It was breezy and chilly at Rod Laver Arena from the start of Rybakina vs. Azarenka, with the temperature dipping below 70 degrees Fahrenheit (20 degrees Celsius).

That had a role in the way the first set was as much of a seesaw as can be, with each player seeming to gain the upper hand – and then ceding it just as quickly. Both found the conditions slowed down the tennis balls.

“Kind of misjudged a lot of balls,” Azarenka said.

Rybakina encountered similar issues and her occasional inconsistency was encapsulated by the very first game. She began, inauspiciously enough, with a double-fault, before holding with the help of three aces.

Azarenka nosed ahead by breaking for a 3-2 lead on a leaping, full-extension volley winner with both women at the net. Rybakina, though, broke right back, and then once more to go up 5-3.

Azarenka saved a set point at 5-3 with a terrific down-the-line forehand passing shot, wound up taking the game with a backhand she accented with a shout of “Let’s go!”

A mistake-filled tiebreaker ended with Azarenka pushing a forehand wide to cap an 11-shot exchange, and the set belonged to Rybakina. She broke at love for a 2-1 lead in the second, and while they competed for another 25 minutes, the outcome was never really much in doubt.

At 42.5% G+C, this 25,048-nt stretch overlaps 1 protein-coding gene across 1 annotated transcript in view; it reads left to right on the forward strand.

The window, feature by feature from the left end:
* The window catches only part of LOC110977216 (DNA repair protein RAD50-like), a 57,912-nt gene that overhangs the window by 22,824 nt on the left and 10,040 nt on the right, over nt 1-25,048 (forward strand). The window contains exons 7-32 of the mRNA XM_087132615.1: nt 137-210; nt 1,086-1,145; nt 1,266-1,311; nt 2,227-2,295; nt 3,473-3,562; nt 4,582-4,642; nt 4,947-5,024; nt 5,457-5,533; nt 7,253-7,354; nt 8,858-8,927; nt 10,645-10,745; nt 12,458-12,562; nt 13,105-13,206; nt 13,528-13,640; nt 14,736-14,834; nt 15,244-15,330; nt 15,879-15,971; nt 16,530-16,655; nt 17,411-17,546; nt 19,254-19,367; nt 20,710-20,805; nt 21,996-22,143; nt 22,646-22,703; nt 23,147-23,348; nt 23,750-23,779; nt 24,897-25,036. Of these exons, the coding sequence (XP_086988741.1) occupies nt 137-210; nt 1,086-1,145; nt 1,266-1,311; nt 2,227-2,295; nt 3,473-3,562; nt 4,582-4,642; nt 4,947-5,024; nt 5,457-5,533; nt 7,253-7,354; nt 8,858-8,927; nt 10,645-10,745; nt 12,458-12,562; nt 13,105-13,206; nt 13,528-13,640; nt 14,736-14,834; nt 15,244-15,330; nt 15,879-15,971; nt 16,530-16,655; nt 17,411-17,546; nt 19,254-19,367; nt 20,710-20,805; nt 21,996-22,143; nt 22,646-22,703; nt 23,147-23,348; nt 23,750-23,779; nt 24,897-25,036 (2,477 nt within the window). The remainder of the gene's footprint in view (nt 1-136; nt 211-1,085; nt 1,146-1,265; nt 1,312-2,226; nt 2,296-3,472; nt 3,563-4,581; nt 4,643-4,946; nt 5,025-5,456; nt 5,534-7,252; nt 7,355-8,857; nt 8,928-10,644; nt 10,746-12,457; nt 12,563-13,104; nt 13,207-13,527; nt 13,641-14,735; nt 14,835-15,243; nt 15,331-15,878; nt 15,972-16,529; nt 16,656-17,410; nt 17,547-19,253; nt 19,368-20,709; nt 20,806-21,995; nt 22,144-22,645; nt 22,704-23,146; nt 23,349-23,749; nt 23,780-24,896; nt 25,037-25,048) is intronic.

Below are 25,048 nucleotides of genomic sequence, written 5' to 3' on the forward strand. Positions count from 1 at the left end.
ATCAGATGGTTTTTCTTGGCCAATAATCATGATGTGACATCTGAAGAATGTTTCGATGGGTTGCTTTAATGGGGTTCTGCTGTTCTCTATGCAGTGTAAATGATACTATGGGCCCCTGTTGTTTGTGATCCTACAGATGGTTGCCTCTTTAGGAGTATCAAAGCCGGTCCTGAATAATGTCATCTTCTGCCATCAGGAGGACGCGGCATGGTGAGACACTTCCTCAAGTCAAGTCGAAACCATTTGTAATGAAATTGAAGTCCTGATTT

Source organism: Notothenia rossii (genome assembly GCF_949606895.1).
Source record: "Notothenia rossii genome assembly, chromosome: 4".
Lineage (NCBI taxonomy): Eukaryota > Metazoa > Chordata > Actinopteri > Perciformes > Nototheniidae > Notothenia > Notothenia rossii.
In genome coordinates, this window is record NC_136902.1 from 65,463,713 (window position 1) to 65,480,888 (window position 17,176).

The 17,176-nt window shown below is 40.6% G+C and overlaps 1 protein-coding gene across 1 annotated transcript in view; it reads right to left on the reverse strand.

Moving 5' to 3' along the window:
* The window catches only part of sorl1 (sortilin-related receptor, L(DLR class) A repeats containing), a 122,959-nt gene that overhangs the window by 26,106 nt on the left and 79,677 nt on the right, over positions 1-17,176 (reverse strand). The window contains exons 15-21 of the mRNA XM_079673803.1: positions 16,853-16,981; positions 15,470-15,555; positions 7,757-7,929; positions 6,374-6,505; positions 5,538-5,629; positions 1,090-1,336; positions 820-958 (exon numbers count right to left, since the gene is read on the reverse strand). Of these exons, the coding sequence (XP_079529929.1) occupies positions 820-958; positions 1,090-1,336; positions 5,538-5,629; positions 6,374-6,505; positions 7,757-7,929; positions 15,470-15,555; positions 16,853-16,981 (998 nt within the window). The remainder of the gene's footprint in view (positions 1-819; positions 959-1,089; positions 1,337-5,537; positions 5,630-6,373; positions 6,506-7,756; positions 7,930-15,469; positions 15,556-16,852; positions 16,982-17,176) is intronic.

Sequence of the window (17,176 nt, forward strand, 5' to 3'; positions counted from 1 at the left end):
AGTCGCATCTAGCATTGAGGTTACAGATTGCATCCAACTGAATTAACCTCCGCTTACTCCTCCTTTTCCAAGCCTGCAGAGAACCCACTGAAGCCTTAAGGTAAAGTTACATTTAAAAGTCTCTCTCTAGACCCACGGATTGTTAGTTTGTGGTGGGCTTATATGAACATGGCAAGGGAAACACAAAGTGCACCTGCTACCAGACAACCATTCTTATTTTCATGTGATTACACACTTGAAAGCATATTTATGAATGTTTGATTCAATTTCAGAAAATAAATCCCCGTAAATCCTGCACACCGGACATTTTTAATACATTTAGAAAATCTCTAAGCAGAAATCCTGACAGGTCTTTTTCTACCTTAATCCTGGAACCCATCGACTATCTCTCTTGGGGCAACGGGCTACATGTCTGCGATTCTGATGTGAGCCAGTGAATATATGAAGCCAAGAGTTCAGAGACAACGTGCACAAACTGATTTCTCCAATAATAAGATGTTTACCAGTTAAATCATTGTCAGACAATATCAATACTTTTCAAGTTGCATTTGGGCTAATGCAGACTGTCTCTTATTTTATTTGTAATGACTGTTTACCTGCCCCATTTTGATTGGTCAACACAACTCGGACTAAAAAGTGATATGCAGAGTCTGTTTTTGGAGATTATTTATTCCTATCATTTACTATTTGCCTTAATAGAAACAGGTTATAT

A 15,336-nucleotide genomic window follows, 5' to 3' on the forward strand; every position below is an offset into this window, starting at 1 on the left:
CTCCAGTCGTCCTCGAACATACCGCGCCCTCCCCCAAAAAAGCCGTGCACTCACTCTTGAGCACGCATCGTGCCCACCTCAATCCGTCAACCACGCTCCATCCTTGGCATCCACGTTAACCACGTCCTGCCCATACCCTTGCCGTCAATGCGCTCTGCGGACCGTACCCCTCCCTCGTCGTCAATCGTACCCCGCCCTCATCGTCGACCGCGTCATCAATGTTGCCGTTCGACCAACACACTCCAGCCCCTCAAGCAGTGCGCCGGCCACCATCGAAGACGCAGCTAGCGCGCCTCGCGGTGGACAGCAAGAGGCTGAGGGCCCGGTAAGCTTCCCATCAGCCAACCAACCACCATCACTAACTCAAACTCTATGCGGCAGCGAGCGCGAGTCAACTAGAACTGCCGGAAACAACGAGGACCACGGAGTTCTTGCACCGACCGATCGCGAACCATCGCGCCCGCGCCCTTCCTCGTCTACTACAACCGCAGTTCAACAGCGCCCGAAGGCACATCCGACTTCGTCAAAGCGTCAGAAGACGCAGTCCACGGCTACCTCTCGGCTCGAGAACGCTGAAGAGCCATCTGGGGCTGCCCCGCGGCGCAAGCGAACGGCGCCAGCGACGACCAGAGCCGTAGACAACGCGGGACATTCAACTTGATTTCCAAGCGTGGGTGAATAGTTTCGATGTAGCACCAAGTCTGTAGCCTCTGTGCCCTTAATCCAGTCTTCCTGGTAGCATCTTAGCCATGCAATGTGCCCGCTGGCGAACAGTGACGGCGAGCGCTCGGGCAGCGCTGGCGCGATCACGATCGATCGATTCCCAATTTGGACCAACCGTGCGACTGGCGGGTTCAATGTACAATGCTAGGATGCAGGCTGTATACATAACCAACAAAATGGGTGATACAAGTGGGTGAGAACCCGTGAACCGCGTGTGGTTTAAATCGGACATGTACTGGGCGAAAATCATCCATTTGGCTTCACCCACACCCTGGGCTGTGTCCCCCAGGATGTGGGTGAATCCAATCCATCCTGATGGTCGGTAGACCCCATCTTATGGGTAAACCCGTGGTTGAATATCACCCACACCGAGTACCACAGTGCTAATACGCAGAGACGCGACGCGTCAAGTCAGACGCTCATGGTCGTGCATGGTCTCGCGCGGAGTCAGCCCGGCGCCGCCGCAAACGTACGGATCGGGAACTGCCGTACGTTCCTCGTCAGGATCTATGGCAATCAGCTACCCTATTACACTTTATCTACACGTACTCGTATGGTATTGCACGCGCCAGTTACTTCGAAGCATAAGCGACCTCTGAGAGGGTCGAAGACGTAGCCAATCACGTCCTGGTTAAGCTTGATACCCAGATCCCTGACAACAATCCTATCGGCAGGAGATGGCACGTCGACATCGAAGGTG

Sure, Rybakina again faltered for a bit while trying to serve out the victory at 5-2. No one expected Azarenka to go quietly. But one last break, aided by a double-fault from Azarenka, allowed Rybakina to take another step toward another trophy.

“Ready,” she said, “to give everything I have left.”

Paul, McDonald on US Davis Cup team; Nainkin interim captain

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WHITE PLAINS, N.Y. — Australian Open semifinalist Tommy Paul and the player who eliminated Rafael Nadal at Melbourne Park, Mackenzie McDonald, are among the players picked by interim captain David Nainkin for the U.S. Davis Cup team’s matches at Uzbekistan next week.

Nainkin’s appointment was announced Friday, three weeks after Mardy Fish’s tenure as captain ended.

Nainkin has been with the U.S. Tennis Association since 2004. He will be assisted against Uzbekistan by Dean Goldfine, who coached 20-year-old Ben Shelton during his quarterfinal run at the Australian Open.

Paul beat Shelton in that round before losing to Novak Djokovic on Friday night.

The other members of the U.S. roster are Denis Kudla, Rajeev Ram and Austin Krajicek. Kudla replaces Jenson Brooksby on the team.

The matches will be played on indoor hard courts on Feb. 3-4.